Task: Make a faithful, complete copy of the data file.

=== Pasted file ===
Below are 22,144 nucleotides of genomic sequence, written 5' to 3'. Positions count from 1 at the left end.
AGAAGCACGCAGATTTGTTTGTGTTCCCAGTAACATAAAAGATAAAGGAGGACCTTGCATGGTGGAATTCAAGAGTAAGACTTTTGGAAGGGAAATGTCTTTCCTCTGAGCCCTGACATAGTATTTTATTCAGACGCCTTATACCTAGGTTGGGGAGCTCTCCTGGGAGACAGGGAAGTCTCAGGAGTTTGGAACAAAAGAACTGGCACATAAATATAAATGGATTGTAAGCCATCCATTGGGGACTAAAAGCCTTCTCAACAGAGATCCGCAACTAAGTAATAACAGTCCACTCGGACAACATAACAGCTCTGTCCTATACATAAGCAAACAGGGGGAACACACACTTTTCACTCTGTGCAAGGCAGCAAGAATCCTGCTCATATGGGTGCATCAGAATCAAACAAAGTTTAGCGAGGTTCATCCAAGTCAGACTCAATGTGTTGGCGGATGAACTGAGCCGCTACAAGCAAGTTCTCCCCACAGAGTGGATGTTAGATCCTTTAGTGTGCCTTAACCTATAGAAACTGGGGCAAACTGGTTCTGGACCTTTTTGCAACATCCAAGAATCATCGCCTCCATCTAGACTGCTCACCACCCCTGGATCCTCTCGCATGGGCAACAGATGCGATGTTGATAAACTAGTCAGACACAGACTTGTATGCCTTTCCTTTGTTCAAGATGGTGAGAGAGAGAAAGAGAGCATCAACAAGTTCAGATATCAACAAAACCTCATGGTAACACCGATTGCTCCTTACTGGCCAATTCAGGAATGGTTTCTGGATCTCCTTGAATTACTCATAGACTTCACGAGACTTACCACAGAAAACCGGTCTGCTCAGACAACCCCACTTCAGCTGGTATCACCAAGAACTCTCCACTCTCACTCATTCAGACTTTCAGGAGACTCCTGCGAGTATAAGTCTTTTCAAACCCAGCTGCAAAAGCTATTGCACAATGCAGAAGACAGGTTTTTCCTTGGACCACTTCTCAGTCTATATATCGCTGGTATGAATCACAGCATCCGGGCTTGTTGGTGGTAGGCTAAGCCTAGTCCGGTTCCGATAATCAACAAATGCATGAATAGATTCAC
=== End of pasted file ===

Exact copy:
Below are 22,144 nucleotides of genomic sequence, written 5' to 3'. Positions count from 1 at the left end.
AGAAGCACGCAGATTTGTTTGTGTTCCCAGTAACATAAAAGATAAAGGAGGACCTTGCATGGTGGAATTCAAGAGTAAGACTTTTGGAAGGGAAATGTCTTTCCTCTGAGCCCTGACATAGTATTTTATTCAGACGCCTTATACCTAGGTTGGGGAGCTCTCCTGGGAGACAGGGAAGTCTCAGGAGTTTGGAACAAAAGAACTGGCACATAAATATAAATGGATTGTAAGCCATCCATTGGGGACTAAAAGCCTTCTCAACAGAGATCCGCAACTAAGTAATAACAGTCCACTCGGACAACATAACAGCTCTGTCCTATACATAAGCAAACAGGGGGAACACACACTTTTCACTCTGTGCAAGGCAGCAAGAATCCTGCTCATATGGGTGCATCAGAATCAAACAAAGTTTAGCGAGGTTCATCCAAGTCAGACTCAATGTGTTGGCGGATGAACTGAGCCGCTACAAGCAAGTTCTCCCCACAGAGTGGATGTTAGATCCTTTAGTGTGCCTTAACCTATAGAAACTGGGGCAAACTGGTTCTGGACCTTTTTGCAACATCCAAGAATCATCGCCTCCATCTAGACTGCTCACCACCCCTGGATCCTCTCGCATGGGCAACAGATGCGATGTTGATAAACTAGTCAGACACAGACTTGTATGCCTTTCCTTTGTTCAAGATGGTGAGAGAGAGAAAGAGAGCATCAACAAGTTCAGATATCAACAAAACCTCATGGTAACACCGATTGCTCCTTACTGGCCAATTCAGGAATGGTTTCTGGATCTCCTTGAATTACTCATAGACTTCACGAGACTTACCACAGAAAACCGGTCTGCTCAGACAACCCCACTTCAGCTGGTATCACCAAGAACTCTCCACTCTCACTCATTCAGACTTTCAGGAGACTCCTGCGAGTATAAGTCTTTTCAAACCCAGCTGCAAAAGCTATTGCACAATGCAGAAGACAGGTTTTTCCTTGGACCACTTCTCAGTCTATATATCGCTGGTATGAATCACAGCATCCGGGCTTGTTGGTGGTAGGCTAAGCCTAGTCCGGTTCCGATAATCAACAAATGCATGAATAGATTCAC